“There’s a big difference in risk between a sale at 3 in the morning versus at 3 in the afternoon. A big advantage for us versus other payment solutions: we can see what you are buying – Paypal and American Express can’t. But the product that you’re buying does have  big impact on the risk. For instance, we found that if you buy the latest book from the Nobel Peace Prize winner, there is no credit risk at all. Books about beer: high risk (laughs).”

Do you also offer payments in bricks and mortar shops?

Niklas Adalberth: “A few, but it doesn’t make much sense. It’s really made to make you feel safe to buy online. Offline, you already feel safe making the purchase, because you’re holding the products. Also, for any credit or payment plan, you can just sign a paper. Klarna doesn’t offer the same benefits online as offline.”

Klarna grew explosively the last 6 years. What would you say were your biggest mistakes along the way?

Niklas Adalberth: “Probably, like most European startups: expanding to the countries closest to you. We expanded in Norway first, and Finland and Denmark. We should have gone to Germany directly. Expansion is always complicated – but in Germany, the potential is about 100 times bigger than in small markets.”

“And, since we are in tech, I do wish some of us had learned programming. It makes it so much easier to talk to the engineers. We really should have done that.”

“Also, when we started, we only hired for attitude. We thought: well, we’re 23 and we can do this, so we’ll hire other 23 year-olds and they’ll manage too. I think we might have hired people who were too junior. Nowadays, we hire for attitude and experience.”

You said you were cash flow positive from the first year, but you did do additional financing rounds later on. 

Niklas Adalberth: “Correct. Our last round was with DST and General Atlantic, and we raised 155 million $. That was a Series C, before that we had done rounds of 1,5 million with Oresund and 15 million with Sequoia.”

Why not grow organically?

Niklas Adalberth: “Oh, maybe because the Klarna founders have low self esteem and really wanted to conquer the world – we wanted to do something big (laughs).”

“Also, when we started offering a payment plan product, we had to loan out money for 14 months. That has a bigger implication on the balance sheet.”

What’s next for Klarna?

Niklas Adalberth: “Now, we’re expanding to more countries. If you want to become attractive to very large merchants, you have to be active in more markets. We’ll probably focus on Europe, however. In the US, people feel very safe paying with their credit card. In the US, our unique selling proposition can be that we’re easier and faster. In Europe, we can add “safer” to that. That makes our solution easier to sell in Europe.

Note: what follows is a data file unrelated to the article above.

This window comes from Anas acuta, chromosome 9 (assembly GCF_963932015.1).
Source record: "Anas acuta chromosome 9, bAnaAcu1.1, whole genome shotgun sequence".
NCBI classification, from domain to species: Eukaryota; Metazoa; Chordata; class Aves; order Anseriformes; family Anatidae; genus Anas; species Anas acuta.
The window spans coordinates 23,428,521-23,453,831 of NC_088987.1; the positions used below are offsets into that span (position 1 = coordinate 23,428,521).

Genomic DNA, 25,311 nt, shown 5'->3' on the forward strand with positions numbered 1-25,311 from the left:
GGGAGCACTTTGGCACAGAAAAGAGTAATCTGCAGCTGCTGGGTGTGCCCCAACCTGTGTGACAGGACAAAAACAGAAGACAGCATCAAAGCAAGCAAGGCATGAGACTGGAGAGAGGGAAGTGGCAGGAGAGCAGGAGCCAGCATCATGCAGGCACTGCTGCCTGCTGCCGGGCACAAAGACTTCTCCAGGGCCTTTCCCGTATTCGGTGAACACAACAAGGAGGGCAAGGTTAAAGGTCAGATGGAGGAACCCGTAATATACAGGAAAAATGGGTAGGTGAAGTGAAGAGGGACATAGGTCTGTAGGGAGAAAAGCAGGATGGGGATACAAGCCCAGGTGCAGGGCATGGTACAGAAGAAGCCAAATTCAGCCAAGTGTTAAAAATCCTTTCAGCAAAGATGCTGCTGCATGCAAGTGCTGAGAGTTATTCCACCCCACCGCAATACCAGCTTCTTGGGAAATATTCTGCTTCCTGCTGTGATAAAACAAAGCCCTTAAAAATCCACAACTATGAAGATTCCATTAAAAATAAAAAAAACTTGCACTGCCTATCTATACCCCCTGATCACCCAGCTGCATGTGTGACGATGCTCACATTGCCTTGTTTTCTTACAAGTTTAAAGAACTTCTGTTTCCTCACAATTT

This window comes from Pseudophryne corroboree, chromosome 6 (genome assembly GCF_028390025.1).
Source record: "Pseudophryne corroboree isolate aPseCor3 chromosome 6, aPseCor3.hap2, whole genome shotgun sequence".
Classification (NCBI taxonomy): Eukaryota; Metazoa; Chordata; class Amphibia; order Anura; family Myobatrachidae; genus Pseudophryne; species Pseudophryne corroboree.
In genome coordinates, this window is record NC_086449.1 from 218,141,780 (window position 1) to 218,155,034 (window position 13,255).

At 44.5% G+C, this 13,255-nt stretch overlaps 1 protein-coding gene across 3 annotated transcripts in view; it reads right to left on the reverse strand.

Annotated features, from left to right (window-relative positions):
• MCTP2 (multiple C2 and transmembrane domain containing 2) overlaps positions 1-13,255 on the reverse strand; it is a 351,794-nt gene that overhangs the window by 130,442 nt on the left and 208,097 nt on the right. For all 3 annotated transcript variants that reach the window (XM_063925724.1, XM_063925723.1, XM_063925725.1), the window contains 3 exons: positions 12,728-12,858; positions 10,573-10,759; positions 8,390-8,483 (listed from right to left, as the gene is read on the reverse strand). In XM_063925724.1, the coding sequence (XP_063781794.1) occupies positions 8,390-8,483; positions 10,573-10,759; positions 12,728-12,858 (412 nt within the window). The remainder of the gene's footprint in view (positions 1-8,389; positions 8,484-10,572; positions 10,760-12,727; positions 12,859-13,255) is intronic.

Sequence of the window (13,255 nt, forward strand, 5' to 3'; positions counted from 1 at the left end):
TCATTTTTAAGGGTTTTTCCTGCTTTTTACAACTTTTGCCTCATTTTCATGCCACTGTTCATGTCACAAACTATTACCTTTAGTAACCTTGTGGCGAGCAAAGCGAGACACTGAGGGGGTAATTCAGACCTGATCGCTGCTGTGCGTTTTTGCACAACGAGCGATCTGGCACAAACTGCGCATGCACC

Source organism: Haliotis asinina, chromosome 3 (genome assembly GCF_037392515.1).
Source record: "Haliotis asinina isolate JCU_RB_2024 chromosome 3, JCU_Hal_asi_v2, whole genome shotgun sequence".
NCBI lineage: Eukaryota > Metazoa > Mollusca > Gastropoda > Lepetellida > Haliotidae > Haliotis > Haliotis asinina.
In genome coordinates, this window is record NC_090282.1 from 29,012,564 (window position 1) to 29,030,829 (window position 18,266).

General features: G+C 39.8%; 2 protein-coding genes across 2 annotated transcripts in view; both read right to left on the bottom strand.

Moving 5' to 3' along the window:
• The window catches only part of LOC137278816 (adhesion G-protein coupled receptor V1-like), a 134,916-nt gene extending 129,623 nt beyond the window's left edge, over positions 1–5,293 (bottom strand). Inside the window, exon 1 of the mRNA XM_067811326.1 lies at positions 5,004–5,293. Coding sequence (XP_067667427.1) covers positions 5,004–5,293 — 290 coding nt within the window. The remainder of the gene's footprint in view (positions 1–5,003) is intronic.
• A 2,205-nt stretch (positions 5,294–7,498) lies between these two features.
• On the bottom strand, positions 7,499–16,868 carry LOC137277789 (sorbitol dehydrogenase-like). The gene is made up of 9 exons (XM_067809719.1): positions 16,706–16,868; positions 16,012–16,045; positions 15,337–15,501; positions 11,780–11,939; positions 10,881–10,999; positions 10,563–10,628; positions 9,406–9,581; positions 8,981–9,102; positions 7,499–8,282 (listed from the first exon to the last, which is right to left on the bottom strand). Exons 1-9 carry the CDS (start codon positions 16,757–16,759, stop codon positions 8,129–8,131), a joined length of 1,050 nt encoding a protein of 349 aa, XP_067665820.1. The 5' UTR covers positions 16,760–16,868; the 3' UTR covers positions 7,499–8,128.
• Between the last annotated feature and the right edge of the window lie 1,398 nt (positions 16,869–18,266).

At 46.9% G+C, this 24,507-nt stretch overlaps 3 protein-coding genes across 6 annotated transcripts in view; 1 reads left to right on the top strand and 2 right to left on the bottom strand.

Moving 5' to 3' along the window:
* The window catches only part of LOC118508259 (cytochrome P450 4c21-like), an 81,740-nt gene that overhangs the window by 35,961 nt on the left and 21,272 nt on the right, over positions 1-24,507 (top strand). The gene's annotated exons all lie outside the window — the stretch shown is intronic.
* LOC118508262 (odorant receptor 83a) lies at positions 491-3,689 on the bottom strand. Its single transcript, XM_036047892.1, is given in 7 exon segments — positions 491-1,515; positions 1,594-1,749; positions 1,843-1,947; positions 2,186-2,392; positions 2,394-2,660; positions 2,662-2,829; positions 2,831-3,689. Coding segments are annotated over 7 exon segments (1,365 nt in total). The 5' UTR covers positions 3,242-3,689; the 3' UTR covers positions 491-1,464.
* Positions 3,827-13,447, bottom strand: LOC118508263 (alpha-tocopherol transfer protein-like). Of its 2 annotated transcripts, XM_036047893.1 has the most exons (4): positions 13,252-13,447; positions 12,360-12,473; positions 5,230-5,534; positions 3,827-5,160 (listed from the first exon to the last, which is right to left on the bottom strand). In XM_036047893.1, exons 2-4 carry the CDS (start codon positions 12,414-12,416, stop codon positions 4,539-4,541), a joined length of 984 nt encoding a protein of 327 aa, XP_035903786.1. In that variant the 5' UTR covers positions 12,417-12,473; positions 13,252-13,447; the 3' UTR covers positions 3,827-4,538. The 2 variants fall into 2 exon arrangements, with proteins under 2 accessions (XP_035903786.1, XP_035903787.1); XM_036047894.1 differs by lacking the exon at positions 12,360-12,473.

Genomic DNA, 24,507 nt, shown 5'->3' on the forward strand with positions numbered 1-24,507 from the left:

Would you say that consumers feeling safer with online shopping can become a strategic threat to Klarna?

Niklas Adalberth: “No, I don’t think so. If you’re able to choose, you’ll always prefer to get the goods first, before you send the money. That’s a behavior that will increase when people do more cross border shopping. Our vision is that one day, you can buy direct from a small manufacturer in India selling carpets online, safe in the knowledge that you’ll receive your goods. We can help erase barriers across the world.”

“And it’s so much simpeler to buy from us: you just supply a name, address, date of birth. That’s it. Your shipping address and consumer data, we already have. That’s where we see potential in the US: we can offer an even simpler checkout process than one click buying. The advantage with Klarna is that we own the entire payment stack – we’re not based on Visa or MasterCard. We are our own standard, and not a fraction of the payment process. If you look at Square: they’re basically just a simplified onboarding option to existing payment solutions. They can do only that much change.”

Their valuation is based on a pretty interface?

Niklas Adalberth: “Kind of. Since they do only a fraction of the payment, they can only charge that much, because they have to split the revenue with Visa. That’s also why they communicate so much about the data and the other services that they will offer: because there’s not enough money in their initial business idea.

Square is obviously working towards an IPO – how about Klarna?

Niklas Adalberth: “No, not at all. We’re in 7 markets now. I want to be in 70 markets before I’m done with Klarna. The growth is very challenging, of course, but it’s also very fun. There’s no reason to do an IPO. We’re just getting started.”

You’ve gone from Burger King to the boardroom: have you changed much?

Niklas Adalberth: “Oh, I’ve realised my weaknesses better. You become more humble, and you realise that you should spend time on hiring people that are better. But I’d say that I’m also a lot more efficient than I was back then. But I’m still the same me – the same person who was flipping hamburgers.

“Once you’ve tasted caviar, you’re screwed”: watch the Klarna founders in this video.

Klarna facts and figures:

Klarna offers safe and easy-to-use payment solutions to e-stores in Europe and was founded in 2005 with the ambition to make e-commerce safer, simpler and more fun.

At the core of Klarna’s services is the concept of payment after delivery, which lets buyers receive ordered goods before any payment is due. At the same time, Klarna assumes all credit and fraud risk for e-stores so that sellers can rest assured that they will always receive their money.

Today, Klarna’s payment solutions are integrated by more than 15,000 online shops in Sweden, Norway, Denmark, Finland, Germany, Austria and the Netherlands. For more information, please visit www.klarna.com

Total end-customers: 8 000 000
Offices 8 countires Sweden, Norway,Denmark, Finland, Germany, Austria; Israel and the Netherlands
Total number of active merchants: 15 000
Total transactions from start: 48 000 000
Estimated transaction volume for 2012: 2.3 billion Euro
Number of employees: 800

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About the author

Raf Weverbergh

Editor of whiteboard. Raf Weverbergh was a magazine journalist whose work appeared in magazines like Rolling Stone, Playboy, Mail on Sunday, Publico and South China Morning Post. He is the co-founder of FINN, a corporate communications agency where he advises startups and multinationals on their PR and Mustr, the easiest media database for PR professionals. You can contact him on Twitter, Linkedin or Skype (rafweverbergh).